6 Ways To Declutter Your Life & Make Everything More Simple

Have you ever woken up, taken a look around you, and immediately felt stressed by the amount of clutter? This could mean physical items around your house or mental barriers. Either way, it might leave you searching for ways to downsize your life. The word downsize to me seems scary for some reason, but it really doesn’t have to be. When I initially think of downsizing it makes me feel like I need to let go of things I desperately need. The reality is a lot of us are hanging onto this we really don’t need, and it might be leaving us feeling completely overwhelmed.

When looking at ways to downsize your life, it’s logical to begin with the extra items you have around you, like clothes and knick-knacks. In this article we’ll highlight some tips for ridding yourself of these things, including having your very own garage sale (if you’re a bit of a self-proclaimed hoarder, I know the idea alone of a garage sale could feel like a complete nightmare, but it doesn’t have to be — it can actually be fun!). Then, we’ll talk about how you can move on to downsizing in a bigger regard, as it pertains to where you live and how many things are cluttering your stress level each day.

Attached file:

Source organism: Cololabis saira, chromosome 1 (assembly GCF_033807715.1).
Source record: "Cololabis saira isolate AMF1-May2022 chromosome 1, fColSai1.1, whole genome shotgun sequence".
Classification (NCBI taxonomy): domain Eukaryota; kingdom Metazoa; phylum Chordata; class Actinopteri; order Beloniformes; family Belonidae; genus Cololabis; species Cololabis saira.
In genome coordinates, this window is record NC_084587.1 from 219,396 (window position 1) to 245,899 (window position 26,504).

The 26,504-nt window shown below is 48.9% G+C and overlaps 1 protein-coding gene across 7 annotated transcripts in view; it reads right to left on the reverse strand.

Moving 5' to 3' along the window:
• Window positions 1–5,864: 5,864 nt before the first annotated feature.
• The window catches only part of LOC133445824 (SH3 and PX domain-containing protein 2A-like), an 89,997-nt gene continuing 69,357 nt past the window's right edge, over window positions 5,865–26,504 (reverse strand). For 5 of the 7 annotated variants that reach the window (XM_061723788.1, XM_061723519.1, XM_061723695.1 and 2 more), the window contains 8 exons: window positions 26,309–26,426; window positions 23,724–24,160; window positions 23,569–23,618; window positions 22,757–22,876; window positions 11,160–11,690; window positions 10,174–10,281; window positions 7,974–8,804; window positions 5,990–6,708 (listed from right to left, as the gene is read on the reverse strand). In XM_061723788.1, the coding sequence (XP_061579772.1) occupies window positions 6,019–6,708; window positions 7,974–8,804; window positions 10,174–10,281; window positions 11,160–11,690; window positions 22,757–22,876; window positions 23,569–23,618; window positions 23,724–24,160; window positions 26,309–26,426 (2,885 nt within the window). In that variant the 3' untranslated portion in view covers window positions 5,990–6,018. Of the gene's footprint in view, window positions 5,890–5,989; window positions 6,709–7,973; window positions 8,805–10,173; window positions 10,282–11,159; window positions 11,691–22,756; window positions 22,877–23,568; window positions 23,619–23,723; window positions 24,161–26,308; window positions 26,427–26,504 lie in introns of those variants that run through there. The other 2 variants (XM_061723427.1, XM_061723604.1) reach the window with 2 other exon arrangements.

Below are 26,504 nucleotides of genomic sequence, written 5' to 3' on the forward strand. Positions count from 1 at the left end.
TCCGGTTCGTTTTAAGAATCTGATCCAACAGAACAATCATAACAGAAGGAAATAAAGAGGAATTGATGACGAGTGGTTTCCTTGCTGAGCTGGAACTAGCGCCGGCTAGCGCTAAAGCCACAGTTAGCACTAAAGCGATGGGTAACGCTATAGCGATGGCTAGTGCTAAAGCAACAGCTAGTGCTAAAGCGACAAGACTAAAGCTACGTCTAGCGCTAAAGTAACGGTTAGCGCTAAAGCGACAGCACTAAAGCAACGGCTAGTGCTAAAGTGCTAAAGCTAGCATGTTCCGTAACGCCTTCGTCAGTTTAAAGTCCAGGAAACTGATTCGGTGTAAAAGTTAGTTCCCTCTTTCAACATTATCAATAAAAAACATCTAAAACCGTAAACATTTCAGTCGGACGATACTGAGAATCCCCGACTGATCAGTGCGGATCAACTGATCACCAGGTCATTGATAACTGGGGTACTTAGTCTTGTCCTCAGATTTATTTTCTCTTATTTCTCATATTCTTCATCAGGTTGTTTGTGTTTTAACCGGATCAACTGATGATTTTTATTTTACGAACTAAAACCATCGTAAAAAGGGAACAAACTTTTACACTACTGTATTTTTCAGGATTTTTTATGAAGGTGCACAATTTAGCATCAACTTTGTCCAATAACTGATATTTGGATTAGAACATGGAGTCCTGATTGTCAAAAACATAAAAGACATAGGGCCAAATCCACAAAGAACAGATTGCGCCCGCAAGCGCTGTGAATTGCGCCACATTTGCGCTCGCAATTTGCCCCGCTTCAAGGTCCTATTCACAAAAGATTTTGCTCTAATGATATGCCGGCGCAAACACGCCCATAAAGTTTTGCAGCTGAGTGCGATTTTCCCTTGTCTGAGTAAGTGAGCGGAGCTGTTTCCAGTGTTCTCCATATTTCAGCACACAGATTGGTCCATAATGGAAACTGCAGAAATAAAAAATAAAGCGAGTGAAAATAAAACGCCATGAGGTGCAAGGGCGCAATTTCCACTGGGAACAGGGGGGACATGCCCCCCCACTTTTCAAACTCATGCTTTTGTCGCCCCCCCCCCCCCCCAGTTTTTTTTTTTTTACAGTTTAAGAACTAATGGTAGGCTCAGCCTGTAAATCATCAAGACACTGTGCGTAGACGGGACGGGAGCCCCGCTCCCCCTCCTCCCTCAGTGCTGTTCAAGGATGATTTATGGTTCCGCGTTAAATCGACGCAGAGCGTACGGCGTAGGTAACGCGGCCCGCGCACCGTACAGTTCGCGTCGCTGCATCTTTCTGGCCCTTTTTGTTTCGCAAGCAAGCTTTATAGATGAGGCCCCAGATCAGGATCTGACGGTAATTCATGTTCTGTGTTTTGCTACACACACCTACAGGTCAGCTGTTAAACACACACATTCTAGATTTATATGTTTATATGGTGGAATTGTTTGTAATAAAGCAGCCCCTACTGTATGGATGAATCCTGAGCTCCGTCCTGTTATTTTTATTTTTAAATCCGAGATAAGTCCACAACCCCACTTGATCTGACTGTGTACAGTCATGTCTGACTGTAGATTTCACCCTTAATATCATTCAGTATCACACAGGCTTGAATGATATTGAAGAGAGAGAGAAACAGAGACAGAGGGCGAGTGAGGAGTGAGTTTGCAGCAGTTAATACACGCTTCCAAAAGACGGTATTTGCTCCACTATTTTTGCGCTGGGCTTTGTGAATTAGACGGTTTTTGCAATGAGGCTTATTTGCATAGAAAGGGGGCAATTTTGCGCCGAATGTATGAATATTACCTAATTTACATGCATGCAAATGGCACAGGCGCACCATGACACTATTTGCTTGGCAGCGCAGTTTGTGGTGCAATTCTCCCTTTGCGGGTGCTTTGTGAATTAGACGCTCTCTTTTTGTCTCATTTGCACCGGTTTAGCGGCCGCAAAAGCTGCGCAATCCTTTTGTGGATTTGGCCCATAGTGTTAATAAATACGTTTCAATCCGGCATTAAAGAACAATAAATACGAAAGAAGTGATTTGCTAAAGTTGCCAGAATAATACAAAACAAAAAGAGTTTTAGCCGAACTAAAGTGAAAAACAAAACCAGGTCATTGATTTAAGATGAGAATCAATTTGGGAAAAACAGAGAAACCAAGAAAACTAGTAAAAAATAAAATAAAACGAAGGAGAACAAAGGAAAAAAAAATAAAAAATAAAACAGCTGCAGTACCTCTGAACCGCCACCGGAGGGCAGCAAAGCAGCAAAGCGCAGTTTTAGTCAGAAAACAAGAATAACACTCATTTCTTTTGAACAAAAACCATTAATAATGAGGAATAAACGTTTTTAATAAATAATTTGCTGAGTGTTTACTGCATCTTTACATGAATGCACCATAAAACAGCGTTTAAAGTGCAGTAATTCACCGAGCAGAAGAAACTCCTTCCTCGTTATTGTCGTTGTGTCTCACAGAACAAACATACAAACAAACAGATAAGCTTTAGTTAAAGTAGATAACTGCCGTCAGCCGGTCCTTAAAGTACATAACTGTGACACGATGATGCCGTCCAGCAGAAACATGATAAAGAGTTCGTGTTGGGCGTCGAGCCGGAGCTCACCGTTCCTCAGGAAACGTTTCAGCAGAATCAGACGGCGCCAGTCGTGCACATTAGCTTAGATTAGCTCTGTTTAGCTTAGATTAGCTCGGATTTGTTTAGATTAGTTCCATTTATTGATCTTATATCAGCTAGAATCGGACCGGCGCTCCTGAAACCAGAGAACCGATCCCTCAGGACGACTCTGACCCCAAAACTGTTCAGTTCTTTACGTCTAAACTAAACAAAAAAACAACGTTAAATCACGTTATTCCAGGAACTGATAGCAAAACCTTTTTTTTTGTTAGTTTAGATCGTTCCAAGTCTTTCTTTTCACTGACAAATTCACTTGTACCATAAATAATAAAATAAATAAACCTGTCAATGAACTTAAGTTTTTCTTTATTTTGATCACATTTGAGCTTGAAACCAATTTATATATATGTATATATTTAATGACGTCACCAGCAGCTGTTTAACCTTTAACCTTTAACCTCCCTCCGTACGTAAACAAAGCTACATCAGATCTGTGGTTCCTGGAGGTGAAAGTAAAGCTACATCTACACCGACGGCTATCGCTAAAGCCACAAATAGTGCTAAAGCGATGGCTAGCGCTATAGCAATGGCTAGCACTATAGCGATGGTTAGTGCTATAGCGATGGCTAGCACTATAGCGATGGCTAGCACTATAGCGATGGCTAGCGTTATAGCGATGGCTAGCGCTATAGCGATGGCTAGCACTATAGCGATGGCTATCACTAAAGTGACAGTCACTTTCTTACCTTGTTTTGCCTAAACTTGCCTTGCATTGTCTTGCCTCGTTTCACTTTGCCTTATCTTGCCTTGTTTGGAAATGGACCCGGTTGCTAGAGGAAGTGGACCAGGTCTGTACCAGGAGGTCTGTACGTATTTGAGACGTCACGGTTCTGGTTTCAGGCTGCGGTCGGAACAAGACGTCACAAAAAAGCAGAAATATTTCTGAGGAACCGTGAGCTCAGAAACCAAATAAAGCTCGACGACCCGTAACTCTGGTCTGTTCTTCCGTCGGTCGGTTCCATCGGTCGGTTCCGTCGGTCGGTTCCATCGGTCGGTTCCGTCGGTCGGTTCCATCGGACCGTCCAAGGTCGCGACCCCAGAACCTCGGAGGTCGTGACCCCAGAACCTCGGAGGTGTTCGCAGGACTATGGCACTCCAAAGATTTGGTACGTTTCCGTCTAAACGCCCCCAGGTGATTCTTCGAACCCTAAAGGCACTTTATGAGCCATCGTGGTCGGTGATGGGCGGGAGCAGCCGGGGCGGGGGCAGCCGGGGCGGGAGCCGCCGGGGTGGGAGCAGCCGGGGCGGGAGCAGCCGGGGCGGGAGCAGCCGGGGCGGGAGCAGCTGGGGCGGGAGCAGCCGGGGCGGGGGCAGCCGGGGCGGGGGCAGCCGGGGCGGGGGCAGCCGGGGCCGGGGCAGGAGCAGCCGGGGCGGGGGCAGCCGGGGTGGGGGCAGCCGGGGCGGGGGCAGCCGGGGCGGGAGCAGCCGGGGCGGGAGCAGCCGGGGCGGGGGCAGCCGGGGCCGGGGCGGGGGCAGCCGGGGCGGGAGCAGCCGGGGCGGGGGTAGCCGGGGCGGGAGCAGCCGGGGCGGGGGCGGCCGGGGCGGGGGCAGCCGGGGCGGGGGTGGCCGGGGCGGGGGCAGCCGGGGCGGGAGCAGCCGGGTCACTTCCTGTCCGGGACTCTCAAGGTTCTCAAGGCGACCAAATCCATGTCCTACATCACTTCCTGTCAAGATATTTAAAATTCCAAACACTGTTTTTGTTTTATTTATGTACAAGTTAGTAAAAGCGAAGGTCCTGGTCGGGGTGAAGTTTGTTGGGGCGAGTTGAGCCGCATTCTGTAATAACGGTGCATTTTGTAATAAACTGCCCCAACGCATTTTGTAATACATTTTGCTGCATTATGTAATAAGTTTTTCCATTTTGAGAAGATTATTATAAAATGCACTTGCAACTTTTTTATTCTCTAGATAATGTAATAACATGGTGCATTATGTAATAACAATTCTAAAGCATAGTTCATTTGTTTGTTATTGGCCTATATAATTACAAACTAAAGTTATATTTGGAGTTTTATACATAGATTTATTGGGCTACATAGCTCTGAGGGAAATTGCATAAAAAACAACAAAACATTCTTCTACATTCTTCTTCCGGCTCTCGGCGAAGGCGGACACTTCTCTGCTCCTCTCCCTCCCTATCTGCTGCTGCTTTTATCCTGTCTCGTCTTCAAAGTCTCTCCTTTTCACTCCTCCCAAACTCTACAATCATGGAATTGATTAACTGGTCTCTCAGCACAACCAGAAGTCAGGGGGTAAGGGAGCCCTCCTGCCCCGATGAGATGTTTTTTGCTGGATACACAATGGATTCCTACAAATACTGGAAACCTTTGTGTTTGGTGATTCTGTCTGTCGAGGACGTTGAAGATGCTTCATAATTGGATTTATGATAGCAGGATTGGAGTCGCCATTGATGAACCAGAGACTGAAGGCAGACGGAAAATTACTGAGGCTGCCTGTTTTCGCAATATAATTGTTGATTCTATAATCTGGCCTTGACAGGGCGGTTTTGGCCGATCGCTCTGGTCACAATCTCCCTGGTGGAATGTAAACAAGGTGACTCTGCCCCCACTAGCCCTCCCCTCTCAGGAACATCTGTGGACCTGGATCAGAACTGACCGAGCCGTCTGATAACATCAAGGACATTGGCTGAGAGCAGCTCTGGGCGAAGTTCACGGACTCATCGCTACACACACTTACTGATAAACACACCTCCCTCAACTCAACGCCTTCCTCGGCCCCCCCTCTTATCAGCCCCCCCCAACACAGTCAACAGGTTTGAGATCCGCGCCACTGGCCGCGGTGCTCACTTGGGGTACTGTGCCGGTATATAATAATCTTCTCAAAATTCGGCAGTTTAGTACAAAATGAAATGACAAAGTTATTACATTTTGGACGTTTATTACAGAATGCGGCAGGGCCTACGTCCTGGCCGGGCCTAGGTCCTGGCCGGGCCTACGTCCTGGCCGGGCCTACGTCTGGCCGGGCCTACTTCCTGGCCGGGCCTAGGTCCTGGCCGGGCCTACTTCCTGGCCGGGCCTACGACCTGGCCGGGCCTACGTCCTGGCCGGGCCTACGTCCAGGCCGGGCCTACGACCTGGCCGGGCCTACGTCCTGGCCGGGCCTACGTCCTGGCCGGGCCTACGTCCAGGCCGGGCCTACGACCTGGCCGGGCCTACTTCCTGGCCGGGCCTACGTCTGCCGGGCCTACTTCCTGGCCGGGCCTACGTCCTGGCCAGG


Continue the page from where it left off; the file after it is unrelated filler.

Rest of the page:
Using some of these tips, you can find you’ll be making your life much more simple, and learning how to function with less stuff (and less stress). Here are six ways to downsize your life.

1. Clean Out That Closet Once And For All

This is not a lie — I’m 29 years old and just debated for a whole week about whether or not to get rid of go-to winter coat from high school. Yes, high school. The thing barely zipped! Why did I even still have that, let alone feel attached to it? For those of us who love clothes, it can feel especially hard to part with certain items, even if they clearly need to go.